Ebola has not only caused a medical emergency in West Africa, where the disease broke out, but has also affected the livelihood of millions, especially in Guinea, Liberia and Sierra Leone, the three worst-affected countries. The most vulnerable have been the poor, particularly women.
According to the World Bank, nearly half of Liberia’s workforce has not been working since the start of the disease in December 2013. “Even those living in the most remote communities in Liberia, where Ebola has not been detected, are suffering the economic side effects. Relief efforts must equally focus on those in the poorest communities for whom market access, mobility and food security continue to get worse,” says Ana Revanga, a senior director at the World Bank Group.
Existing problems, such as those related to food prices and food security, have only worsened. A press release by the World Bank states that Liberia has witnessed a spike of 40 per cent in imported food prices. The World Bank is mobilising close to $1 billion to help the countries hardest hit by the crisis.
Socio-economic recovery from Ebola equally important
World leaders came together at a session hosted by the United Nations Development Programme (UNDP) to analyse challenges and opportunities to tackle the spread of Ebola. Government representatives from China, Cuba, the Gambia, Nigeria, the Russian Federation, South Africa and Uganda advocated for a response that focuses on long-term solutions to reduce vulnerability to such crisis.
“We have to understand that the socio-economic impact of the disease will continue long after Ebola,” Ruby Sandhu-Rojon, deputy director in the Regional Bureau for Africa at UNDP, told participants at the session. Intergovernmental agencies, think tanks and private sectors stressed an integrated response to Ebola, focusing on the linkage between poverty and epidemics.
Gates Foundation pledges huge donation
In an effort to find speedy and effective treatment for the Ebola virus, the Bill and Melinda Gates Foundation has pledged to donate US $5.7 million to increase the production of experimental drugs in the affected countries. There is currently no licensed vaccine for Ebola, which has killed more than 5,000 people, almost all of them in Africa.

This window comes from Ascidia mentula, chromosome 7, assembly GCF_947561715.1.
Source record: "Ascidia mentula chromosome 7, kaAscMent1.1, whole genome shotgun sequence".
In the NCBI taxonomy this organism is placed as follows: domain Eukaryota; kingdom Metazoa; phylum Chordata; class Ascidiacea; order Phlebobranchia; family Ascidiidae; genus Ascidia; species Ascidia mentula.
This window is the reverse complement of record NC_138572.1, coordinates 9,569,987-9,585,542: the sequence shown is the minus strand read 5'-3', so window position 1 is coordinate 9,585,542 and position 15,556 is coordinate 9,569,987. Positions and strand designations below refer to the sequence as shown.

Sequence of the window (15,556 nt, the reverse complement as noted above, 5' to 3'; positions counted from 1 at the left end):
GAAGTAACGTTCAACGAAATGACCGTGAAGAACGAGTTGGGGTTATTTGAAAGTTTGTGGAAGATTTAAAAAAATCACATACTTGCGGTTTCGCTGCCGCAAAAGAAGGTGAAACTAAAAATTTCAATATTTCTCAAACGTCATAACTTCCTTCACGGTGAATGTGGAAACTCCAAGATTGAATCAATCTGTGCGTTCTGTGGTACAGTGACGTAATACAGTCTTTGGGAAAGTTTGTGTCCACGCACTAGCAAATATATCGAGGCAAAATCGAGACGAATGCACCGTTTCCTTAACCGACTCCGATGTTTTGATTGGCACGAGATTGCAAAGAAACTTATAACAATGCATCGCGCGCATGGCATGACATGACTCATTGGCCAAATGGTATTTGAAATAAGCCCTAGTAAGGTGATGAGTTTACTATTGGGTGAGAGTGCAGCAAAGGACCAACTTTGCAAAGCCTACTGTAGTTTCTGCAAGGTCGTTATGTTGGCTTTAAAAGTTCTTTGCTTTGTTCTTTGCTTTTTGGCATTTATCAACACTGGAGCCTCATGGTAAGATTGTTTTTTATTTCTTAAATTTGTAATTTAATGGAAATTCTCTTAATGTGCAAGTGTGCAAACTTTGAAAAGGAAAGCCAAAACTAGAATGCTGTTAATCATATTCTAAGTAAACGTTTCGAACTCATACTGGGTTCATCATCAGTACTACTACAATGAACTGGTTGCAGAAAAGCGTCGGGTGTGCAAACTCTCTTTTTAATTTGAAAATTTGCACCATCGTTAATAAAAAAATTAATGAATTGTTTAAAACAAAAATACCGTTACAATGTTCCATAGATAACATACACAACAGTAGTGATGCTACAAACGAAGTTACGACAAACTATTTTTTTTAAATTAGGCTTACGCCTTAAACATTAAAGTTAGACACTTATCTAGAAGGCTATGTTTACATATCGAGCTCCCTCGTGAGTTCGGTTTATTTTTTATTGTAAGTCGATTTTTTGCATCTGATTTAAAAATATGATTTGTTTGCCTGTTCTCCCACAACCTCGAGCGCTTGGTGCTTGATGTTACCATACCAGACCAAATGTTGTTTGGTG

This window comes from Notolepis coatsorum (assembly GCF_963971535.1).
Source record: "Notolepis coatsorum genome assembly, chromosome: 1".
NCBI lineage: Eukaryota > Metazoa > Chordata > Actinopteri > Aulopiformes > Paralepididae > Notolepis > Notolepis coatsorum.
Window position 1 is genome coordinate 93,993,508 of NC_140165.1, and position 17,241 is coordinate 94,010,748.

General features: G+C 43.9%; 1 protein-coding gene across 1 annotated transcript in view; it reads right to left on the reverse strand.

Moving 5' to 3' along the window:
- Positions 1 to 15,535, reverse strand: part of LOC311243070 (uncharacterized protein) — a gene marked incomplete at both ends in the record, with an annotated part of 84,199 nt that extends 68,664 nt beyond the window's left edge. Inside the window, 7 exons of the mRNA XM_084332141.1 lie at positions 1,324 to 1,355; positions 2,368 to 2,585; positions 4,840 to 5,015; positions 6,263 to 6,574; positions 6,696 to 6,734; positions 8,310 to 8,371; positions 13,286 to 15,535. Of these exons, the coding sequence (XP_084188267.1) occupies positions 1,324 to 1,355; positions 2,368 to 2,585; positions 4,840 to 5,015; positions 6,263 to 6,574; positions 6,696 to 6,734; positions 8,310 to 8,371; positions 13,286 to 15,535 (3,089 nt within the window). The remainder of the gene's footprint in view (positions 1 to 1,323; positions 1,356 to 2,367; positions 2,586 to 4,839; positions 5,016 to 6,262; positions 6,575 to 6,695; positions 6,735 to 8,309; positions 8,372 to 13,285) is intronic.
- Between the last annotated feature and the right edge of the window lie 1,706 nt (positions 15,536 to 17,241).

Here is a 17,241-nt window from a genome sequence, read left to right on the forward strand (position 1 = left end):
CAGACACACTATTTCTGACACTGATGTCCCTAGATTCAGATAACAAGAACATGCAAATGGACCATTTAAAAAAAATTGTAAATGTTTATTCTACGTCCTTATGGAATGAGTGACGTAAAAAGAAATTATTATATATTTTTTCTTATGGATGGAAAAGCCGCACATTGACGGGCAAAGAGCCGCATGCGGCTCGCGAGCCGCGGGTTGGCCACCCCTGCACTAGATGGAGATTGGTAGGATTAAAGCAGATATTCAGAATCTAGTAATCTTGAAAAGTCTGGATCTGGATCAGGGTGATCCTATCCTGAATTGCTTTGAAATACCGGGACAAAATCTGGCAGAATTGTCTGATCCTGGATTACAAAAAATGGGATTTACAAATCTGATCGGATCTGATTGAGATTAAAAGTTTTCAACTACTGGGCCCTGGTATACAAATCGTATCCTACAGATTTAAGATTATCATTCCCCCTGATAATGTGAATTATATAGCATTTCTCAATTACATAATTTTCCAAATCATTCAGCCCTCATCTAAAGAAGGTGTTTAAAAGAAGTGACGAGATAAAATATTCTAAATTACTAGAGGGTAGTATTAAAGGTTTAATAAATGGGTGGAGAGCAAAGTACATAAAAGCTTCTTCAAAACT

According to a BBC report, the programme will identify treatments based on the blood of Ebola survivors. A Spanish nurse, Teresa Romero, was cured when she was given the blood of another survivor, a nun from Liberia. Apparently, the antibodies produced in the blood of patients to fight off the Ebola virus could be transferred from a survivor to a sick patient to boost their immunity. Recently, the World Health Organization had proposed that the blood of affected people should be used to treat the disease.
The Foundation, headed by former Microsoft boss Bill Gates and his wife Melinda, will work with several private partners to develop plasma treatments. “The Gates Foundation is focusing its R&D investments on treatments, diagnostics and vaccines that we believe could be quickly produced and delivered to those who need them if they demonstrate efficacy in stopping the disease,” BBC quotes Papa Salif Sow, an infectious disease expert working with the Foundation.
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